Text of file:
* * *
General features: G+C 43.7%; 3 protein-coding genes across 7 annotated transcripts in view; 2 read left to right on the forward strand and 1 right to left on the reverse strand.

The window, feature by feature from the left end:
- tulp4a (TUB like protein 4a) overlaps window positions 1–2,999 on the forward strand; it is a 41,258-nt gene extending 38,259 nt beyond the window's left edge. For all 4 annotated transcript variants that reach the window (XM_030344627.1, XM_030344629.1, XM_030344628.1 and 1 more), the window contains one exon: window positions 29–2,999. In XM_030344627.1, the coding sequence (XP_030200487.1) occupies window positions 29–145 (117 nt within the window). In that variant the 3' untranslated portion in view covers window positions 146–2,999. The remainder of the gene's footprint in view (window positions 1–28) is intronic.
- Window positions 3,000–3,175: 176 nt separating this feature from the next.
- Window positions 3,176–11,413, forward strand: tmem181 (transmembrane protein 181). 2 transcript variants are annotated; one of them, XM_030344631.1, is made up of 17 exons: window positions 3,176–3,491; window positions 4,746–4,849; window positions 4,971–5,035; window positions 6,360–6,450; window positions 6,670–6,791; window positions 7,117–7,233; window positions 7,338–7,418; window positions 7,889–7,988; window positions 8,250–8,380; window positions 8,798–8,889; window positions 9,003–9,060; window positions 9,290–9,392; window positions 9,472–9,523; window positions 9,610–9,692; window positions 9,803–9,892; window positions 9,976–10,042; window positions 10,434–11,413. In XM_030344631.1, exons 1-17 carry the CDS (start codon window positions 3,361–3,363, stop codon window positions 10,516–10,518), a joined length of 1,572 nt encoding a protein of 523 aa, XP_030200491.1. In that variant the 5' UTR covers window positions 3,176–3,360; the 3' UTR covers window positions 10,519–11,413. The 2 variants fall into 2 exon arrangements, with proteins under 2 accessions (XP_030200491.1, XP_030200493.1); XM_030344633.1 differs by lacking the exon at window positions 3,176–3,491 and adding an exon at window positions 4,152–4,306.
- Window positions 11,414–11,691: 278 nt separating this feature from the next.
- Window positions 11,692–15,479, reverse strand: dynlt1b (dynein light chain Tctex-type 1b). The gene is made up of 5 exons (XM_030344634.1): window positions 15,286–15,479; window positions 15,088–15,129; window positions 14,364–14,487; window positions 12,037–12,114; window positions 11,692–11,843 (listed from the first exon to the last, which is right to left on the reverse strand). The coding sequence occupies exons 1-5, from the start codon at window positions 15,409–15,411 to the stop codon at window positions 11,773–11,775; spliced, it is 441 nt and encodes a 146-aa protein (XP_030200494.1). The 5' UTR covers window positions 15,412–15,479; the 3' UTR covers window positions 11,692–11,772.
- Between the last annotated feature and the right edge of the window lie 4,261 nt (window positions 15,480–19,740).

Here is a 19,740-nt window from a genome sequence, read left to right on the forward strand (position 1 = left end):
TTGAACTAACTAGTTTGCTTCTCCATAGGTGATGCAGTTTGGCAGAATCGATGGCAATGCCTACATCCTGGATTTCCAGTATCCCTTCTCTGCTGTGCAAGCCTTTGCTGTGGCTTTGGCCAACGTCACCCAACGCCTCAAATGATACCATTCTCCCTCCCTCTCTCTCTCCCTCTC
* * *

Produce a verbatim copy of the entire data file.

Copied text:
General features: G+C 43.7%; 3 protein-coding genes across 7 annotated transcripts in view; 2 read left to right on the forward strand and 1 right to left on the reverse strand.

The window, feature by feature from the left end:
- tulp4a (TUB like protein 4a) overlaps window positions 1–2,999 on the forward strand; it is a 41,258-nt gene extending 38,259 nt beyond the window's left edge. For all 4 annotated transcript variants that reach the window (XM_030344627.1, XM_030344629.1, XM_030344628.1 and 1 more), the window contains one exon: window positions 29–2,999. In XM_030344627.1, the coding sequence (XP_030200487.1) occupies window positions 29–145 (117 nt within the window). In that variant the 3' untranslated portion in view covers window positions 146–2,999. The remainder of the gene's footprint in view (window positions 1–28) is intronic.
- Window positions 3,000–3,175: 176 nt separating this feature from the next.
- Window positions 3,176–11,413, forward strand: tmem181 (transmembrane protein 181). 2 transcript variants are annotated; one of them, XM_030344631.1, is made up of 17 exons: window positions 3,176–3,491; window positions 4,746–4,849; window positions 4,971–5,035; window positions 6,360–6,450; window positions 6,670–6,791; window positions 7,117–7,233; window positions 7,338–7,418; window positions 7,889–7,988; window positions 8,250–8,380; window positions 8,798–8,889; window positions 9,003–9,060; window positions 9,290–9,392; window positions 9,472–9,523; window positions 9,610–9,692; window positions 9,803–9,892; window positions 9,976–10,042; window positions 10,434–11,413. In XM_030344631.1, exons 1-17 carry the CDS (start codon window positions 3,361–3,363, stop codon window positions 10,516–10,518), a joined length of 1,572 nt encoding a protein of 523 aa, XP_030200491.1. In that variant the 5' UTR covers window positions 3,176–3,360; the 3' UTR covers window positions 10,519–11,413. The 2 variants fall into 2 exon arrangements, with proteins under 2 accessions (XP_030200491.1, XP_030200493.1); XM_030344633.1 differs by lacking the exon at window positions 3,176–3,491 and adding an exon at window positions 4,152–4,306.
- Window positions 11,414–11,691: 278 nt separating this feature from the next.
- Window positions 11,692–15,479, reverse strand: dynlt1b (dynein light chain Tctex-type 1b). The gene is made up of 5 exons (XM_030344634.1): window positions 15,286–15,479; window positions 15,088–15,129; window positions 14,364–14,487; window positions 12,037–12,114; window positions 11,692–11,843 (listed from the first exon to the last, which is right to left on the reverse strand). The coding sequence occupies exons 1-5, from the start codon at window positions 15,409–15,411 to the stop codon at window positions 11,773–11,775; spliced, it is 441 nt and encodes a 146-aa protein (XP_030200494.1). The 5' UTR covers window positions 15,412–15,479; the 3' UTR covers window positions 11,692–11,772.
- Between the last annotated feature and the right edge of the window lie 4,261 nt (window positions 15,480–19,740).

Here is a 19,740-nt window from a genome sequence, read left to right on the forward strand (position 1 = left end):
TTGAACTAACTAGTTTGCTTCTCCATAGGTGATGCAGTTTGGCAGAATCGATGGCAATGCCTACATCCTGGATTTCCAGTATCCCTTCTCTGCTGTGCAAGCCTTTGCTGTGGCTTTGGCCAACGTCACCCAACGCCTCAAATGATACCATTCTCCCTCCCTCTCTCTCTCCCTCTC